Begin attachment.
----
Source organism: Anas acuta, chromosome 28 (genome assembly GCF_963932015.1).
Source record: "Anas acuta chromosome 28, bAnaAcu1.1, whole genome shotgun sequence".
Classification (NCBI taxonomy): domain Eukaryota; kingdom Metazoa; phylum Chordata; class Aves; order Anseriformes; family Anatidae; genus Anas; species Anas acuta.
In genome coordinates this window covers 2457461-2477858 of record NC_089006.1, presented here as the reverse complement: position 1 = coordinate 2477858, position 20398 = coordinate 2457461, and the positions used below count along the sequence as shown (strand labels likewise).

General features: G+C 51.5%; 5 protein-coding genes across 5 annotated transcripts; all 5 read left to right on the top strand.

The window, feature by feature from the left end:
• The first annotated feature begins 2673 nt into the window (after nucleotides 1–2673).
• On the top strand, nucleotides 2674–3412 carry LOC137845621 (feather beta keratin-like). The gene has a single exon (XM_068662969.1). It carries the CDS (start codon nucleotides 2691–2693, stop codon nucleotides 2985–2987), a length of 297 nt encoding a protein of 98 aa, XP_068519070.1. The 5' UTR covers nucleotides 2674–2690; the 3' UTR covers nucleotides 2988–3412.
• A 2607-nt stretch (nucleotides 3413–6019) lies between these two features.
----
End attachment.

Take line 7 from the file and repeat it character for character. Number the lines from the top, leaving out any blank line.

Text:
• The first annotated feature begins 2673 nt into the window (after nucleotides 1–2673).